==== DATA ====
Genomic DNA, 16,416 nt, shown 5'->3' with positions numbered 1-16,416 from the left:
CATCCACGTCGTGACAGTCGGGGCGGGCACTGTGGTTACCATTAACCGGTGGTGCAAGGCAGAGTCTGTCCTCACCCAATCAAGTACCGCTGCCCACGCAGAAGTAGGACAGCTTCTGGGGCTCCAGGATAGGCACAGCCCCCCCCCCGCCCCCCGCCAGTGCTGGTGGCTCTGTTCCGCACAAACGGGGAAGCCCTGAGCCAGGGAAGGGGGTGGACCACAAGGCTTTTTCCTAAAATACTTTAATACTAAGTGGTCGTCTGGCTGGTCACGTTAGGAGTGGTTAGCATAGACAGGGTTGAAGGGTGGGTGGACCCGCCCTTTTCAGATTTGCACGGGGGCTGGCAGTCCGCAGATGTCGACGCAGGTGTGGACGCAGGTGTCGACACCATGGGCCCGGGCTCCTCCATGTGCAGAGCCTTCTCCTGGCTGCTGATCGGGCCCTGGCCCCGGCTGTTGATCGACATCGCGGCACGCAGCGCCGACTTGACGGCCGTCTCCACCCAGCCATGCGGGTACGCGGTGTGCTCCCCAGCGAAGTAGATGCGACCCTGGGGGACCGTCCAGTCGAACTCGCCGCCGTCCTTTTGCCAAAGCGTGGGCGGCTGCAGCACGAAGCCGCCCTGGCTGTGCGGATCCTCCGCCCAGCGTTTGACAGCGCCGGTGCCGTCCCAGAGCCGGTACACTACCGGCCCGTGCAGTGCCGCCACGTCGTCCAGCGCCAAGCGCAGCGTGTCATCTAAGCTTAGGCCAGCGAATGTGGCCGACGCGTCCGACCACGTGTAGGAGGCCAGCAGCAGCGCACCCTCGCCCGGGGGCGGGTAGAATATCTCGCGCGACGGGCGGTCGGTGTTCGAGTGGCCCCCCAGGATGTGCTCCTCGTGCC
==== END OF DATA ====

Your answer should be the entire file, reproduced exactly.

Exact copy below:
Genomic DNA, 16,416 nt, shown 5'->3' with positions numbered 1-16,416 from the left:
CATCCACGTCGTGACAGTCGGGGCGGGCACTGTGGTTACCATTAACCGGTGGTGCAAGGCAGAGTCTGTCCTCACCCAATCAAGTACCGCTGCCCACGCAGAAGTAGGACAGCTTCTGGGGCTCCAGGATAGGCACAGCCCCCCCCCCGCCCCCCGCCAGTGCTGGTGGCTCTGTTCCGCACAAACGGGGAAGCCCTGAGCCAGGGAAGGGGGTGGACCACAAGGCTTTTTCCTAAAATACTTTAATACTAAGTGGTCGTCTGGCTGGTCACGTTAGGAGTGGTTAGCATAGACAGGGTTGAAGGGTGGGTGGACCCGCCCTTTTCAGATTTGCACGGGGGCTGGCAGTCCGCAGATGTCGACGCAGGTGTGGACGCAGGTGTCGACACCATGGGCCCGGGCTCCTCCATGTGCAGAGCCTTCTCCTGGCTGCTGATCGGGCCCTGGCCCCGGCTGTTGATCGACATCGCGGCACGCAGCGCCGACTTGACGGCCGTCTCCACCCAGCCATGCGGGTACGCGGTGTGCTCCCCAGCGAAGTAGATGCGACCCTGGGGGACCGTCCAGTCGAACTCGCCGCCGTCCTTTTGCCAAAGCGTGGGCGGCTGCAGCACGAAGCCGCCCTGGCTGTGCGGATCCTCCGCCCAGCGTTTGACAGCGCCGGTGCCGTCCCAGAGCCGGTACACTACCGGCCCGTGCAGTGCCGCCACGTCGTCCAGCGCCAAGCGCAGCGTGTCATCTAAGCTTAGGCCAGCGAATGTGGCCGACGCGTCCGACCACGTGTAGGAGGCCAGCAGCAGCGCACCCTCGCCCGGGGGCGGGTAGAATATCTCGCGCGACGGGCGGTCGGTGTTCGAGTGGCCCCCCAGGATGTGCTCCTCGTGCC